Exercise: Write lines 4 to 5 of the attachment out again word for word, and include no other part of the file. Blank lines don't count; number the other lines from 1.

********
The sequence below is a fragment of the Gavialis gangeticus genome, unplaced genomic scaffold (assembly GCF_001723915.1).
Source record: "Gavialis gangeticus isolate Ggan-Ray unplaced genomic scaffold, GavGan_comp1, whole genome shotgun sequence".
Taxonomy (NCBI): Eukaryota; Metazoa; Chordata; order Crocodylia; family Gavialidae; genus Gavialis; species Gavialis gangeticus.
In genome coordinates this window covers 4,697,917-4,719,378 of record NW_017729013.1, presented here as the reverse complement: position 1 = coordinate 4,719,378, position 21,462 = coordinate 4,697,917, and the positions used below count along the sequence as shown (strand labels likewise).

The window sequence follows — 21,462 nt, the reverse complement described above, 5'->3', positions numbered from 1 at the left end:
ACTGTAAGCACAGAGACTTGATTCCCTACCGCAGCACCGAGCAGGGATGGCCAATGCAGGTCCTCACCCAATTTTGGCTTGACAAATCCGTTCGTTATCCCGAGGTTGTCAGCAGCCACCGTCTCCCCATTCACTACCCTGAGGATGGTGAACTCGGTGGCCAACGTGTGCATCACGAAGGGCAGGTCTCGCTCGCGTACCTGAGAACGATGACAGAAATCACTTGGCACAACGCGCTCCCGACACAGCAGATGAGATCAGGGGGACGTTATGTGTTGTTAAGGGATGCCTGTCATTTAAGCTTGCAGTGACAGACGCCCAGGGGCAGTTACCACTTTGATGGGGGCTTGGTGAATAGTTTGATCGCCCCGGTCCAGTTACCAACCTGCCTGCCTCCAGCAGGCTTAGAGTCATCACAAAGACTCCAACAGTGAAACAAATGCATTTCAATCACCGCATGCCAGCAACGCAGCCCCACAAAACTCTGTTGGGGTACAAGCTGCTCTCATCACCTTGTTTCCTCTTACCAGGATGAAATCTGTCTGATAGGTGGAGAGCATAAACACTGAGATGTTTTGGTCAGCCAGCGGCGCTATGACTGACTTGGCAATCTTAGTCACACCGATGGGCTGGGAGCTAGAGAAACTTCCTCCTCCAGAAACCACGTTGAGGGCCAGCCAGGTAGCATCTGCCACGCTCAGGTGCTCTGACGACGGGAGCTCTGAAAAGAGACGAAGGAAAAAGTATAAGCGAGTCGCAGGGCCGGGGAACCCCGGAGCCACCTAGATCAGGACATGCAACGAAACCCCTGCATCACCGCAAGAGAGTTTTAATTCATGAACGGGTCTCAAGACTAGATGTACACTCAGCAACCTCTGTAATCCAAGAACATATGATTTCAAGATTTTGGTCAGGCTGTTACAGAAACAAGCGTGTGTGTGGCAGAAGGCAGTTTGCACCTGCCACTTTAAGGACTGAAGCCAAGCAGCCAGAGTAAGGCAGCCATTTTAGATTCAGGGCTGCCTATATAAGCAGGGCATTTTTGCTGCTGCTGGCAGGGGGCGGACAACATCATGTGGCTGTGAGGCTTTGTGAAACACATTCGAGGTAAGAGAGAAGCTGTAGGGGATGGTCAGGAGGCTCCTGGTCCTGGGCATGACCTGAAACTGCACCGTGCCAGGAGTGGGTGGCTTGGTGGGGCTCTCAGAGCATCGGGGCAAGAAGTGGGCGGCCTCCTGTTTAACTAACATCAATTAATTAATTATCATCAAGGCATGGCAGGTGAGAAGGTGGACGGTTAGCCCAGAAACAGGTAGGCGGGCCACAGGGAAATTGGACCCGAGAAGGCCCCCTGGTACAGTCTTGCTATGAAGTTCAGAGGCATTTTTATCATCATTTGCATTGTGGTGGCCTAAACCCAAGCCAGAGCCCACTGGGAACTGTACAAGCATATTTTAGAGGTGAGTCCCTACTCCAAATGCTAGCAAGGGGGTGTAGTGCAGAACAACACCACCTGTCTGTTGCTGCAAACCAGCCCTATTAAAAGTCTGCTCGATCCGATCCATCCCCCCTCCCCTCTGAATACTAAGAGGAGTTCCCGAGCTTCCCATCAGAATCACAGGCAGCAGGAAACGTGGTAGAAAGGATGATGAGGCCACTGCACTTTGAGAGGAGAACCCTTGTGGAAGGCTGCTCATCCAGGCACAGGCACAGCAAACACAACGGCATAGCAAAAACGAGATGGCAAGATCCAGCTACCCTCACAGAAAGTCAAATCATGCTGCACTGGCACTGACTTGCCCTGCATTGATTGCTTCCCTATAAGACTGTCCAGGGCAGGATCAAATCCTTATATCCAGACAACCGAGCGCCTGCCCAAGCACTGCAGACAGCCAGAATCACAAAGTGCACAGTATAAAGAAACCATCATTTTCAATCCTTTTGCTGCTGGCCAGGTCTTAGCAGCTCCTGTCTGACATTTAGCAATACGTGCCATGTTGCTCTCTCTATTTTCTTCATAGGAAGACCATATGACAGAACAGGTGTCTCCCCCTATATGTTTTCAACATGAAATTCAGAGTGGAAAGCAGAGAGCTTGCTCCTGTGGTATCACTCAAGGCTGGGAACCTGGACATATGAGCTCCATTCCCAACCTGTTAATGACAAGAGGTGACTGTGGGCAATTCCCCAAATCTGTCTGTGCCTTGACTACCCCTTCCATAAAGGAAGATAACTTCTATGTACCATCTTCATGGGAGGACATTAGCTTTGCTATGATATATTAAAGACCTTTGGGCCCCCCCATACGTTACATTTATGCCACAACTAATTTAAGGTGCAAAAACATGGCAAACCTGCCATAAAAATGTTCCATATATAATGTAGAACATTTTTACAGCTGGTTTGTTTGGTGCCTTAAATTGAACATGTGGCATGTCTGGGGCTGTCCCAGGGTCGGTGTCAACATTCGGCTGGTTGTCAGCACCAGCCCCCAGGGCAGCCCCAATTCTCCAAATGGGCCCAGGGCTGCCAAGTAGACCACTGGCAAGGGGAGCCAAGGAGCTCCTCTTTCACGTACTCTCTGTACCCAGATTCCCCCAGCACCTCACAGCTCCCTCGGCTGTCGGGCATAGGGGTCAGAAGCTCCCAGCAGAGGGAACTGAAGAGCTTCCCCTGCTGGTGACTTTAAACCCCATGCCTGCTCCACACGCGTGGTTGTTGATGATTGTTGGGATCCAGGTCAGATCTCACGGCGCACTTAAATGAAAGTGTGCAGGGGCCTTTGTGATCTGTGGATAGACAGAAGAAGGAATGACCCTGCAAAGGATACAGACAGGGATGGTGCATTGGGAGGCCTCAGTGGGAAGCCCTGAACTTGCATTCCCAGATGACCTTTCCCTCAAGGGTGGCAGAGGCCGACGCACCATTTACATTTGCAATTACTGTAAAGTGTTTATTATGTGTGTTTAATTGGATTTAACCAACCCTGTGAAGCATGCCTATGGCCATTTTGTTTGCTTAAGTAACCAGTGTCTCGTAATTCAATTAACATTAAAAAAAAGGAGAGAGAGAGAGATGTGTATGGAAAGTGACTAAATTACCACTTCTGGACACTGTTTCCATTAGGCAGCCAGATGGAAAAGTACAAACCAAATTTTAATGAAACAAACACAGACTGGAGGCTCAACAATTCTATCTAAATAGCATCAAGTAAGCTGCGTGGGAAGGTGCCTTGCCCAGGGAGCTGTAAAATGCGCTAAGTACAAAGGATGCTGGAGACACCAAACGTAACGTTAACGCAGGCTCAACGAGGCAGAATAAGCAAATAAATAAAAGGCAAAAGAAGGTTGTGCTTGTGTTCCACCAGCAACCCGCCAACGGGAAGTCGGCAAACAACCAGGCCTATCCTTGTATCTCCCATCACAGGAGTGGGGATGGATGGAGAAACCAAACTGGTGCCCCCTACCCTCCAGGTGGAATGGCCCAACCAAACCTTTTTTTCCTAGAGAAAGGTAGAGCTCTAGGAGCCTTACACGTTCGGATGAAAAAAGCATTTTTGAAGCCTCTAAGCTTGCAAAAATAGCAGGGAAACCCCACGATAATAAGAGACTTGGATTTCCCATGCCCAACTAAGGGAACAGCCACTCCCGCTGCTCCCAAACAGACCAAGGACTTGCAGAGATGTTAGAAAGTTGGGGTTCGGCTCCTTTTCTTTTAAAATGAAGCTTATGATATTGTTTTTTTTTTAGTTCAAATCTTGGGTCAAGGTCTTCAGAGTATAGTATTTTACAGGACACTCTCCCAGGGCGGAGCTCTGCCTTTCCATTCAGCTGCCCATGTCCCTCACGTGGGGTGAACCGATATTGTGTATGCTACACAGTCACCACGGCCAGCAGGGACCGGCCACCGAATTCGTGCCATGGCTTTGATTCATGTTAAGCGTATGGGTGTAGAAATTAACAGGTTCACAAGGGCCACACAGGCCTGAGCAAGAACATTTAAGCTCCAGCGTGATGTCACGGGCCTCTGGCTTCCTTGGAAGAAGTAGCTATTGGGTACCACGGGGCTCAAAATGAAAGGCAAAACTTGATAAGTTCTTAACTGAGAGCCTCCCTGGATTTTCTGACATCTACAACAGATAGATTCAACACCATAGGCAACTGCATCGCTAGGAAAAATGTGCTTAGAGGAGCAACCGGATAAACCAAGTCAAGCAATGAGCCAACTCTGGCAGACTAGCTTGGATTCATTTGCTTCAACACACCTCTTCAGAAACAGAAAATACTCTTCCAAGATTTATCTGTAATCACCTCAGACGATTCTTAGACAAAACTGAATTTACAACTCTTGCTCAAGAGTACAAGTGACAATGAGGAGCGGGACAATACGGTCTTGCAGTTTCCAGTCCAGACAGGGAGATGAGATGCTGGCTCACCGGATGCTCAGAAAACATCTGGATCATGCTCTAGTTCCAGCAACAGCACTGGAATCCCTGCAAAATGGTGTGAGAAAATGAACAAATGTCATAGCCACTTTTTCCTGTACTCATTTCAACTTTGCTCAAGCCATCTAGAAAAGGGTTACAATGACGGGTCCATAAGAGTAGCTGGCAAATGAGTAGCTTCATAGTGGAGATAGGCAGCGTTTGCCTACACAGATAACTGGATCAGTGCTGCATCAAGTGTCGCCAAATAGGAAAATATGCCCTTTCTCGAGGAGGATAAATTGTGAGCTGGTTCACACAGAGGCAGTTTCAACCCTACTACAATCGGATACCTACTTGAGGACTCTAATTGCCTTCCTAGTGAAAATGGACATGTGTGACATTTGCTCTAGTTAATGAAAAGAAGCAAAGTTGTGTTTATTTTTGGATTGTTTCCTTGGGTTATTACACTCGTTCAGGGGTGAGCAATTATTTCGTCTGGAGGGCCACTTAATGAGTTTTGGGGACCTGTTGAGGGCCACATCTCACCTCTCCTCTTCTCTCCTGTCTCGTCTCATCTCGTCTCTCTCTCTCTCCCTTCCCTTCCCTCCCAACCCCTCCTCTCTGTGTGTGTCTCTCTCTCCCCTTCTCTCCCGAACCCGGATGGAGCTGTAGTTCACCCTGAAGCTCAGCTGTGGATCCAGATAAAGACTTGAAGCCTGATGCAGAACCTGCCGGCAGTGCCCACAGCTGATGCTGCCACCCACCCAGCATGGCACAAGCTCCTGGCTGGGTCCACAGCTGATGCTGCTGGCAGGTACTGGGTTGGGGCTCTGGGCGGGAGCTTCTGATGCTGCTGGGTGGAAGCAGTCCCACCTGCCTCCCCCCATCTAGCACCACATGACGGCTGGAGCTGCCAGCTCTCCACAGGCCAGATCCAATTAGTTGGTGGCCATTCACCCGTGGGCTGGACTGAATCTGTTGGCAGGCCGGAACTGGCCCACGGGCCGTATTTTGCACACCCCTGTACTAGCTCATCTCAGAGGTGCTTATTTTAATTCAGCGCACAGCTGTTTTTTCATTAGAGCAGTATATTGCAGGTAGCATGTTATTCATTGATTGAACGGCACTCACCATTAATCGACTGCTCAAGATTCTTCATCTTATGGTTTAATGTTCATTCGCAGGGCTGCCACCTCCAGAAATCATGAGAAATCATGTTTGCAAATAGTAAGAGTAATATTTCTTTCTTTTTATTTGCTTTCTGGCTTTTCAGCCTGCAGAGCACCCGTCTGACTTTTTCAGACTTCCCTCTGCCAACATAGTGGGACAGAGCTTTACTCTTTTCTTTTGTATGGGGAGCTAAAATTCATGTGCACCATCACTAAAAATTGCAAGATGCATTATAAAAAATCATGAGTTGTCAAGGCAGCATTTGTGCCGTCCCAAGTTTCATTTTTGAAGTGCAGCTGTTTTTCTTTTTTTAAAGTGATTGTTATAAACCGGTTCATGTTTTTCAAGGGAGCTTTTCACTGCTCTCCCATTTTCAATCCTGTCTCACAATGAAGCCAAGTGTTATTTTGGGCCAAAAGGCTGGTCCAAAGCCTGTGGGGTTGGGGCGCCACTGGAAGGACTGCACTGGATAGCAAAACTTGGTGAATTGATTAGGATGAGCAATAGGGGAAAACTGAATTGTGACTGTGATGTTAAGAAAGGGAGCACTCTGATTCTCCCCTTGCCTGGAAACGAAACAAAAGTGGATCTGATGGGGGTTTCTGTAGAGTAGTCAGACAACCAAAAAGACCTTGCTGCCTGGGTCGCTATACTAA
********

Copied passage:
In genome coordinates this window covers 4,697,917-4,719,378 of record NW_017729013.1, presented here as the reverse complement: position 1 = coordinate 4,719,378, position 21,462 = coordinate 4,697,917, and the positions used below count along the sequence as shown (strand labels likewise).

The window sequence follows — 21,462 nt, the reverse complement described above, 5'->3', positions numbered from 1 at the left end: